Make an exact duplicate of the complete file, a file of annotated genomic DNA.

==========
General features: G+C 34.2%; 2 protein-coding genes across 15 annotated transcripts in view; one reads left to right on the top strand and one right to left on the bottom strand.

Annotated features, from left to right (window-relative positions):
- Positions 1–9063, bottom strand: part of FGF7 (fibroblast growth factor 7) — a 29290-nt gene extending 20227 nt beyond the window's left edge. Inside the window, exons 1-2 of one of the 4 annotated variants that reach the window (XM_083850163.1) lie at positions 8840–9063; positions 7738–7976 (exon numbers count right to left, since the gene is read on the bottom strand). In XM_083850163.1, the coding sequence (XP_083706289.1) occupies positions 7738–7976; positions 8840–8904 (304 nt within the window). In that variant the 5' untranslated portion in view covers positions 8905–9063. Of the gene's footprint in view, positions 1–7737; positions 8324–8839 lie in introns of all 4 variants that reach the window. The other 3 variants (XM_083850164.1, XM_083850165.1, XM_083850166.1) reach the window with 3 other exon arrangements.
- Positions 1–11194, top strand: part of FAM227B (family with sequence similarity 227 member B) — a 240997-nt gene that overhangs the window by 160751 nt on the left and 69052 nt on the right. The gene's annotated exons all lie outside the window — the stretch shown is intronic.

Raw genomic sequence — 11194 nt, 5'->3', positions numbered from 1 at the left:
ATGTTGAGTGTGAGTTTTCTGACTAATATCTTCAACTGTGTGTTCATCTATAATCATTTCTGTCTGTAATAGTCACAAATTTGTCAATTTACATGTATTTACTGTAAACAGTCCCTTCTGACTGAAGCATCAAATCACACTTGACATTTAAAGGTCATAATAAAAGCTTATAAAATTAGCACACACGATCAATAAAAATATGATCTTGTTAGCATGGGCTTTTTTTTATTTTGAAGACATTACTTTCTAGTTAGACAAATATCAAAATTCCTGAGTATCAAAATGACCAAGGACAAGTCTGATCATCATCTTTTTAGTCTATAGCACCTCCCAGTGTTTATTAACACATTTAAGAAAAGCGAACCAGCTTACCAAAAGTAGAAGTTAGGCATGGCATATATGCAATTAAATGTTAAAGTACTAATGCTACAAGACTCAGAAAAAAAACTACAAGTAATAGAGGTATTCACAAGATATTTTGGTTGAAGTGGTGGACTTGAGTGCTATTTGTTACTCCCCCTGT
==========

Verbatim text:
General features: G+C 34.2%; 2 protein-coding genes across 15 annotated transcripts in view; one reads left to right on the top strand and one right to left on the bottom strand.

Annotated features, from left to right (window-relative positions):
- Positions 1–9063, bottom strand: part of FGF7 (fibroblast growth factor 7) — a 29290-nt gene extending 20227 nt beyond the window's left edge. Inside the window, exons 1-2 of one of the 4 annotated variants that reach the window (XM_083850163.1) lie at positions 8840–9063; positions 7738–7976 (exon numbers count right to left, since the gene is read on the bottom strand). In XM_083850163.1, the coding sequence (XP_083706289.1) occupies positions 7738–7976; positions 8840–8904 (304 nt within the window). In that variant the 5' untranslated portion in view covers positions 8905–9063. Of the gene's footprint in view, positions 1–7737; positions 8324–8839 lie in introns of all 4 variants that reach the window. The other 3 variants (XM_083850164.1, XM_083850165.1, XM_083850166.1) reach the window with 3 other exon arrangements.
- Positions 1–11194, top strand: part of FAM227B (family with sequence similarity 227 member B) — a 240997-nt gene that overhangs the window by 160751 nt on the left and 69052 nt on the right. The gene's annotated exons all lie outside the window — the stretch shown is intronic.

Raw genomic sequence — 11194 nt, 5'->3', positions numbered from 1 at the left:
ATGTTGAGTGTGAGTTTTCTGACTAATATCTTCAACTGTGTGTTCATCTATAATCATTTCTGTCTGTAATAGTCACAAATTTGTCAATTTACATGTATTTACTGTAAACAGTCCCTTCTGACTGAAGCATCAAATCACACTTGACATTTAAAGGTCATAATAAAAGCTTATAAAATTAGCACACACGATCAATAAAAATATGATCTTGTTAGCATGGGCTTTTTTTTATTTTGAAGACATTACTTTCTAGTTAGACAAATATCAAAATTCCTGAGTATCAAAATGACCAAGGACAAGTCTGATCATCATCTTTTTAGTCTATAGCACCTCCCAGTGTTTATTAACACATTTAAGAAAAGCGAACCAGCTTACCAAAAGTAGAAGTTAGGCATGGCATATATGCAATTAAATGTTAAAGTACTAATGCTACAAGACTCAGAAAAAAAACTACAAGTAATAGAGGTATTCACAAGATATTTTGGTTGAAGTGGTGGACTTGAGTGCTATTTGTTACTCCCCCTGT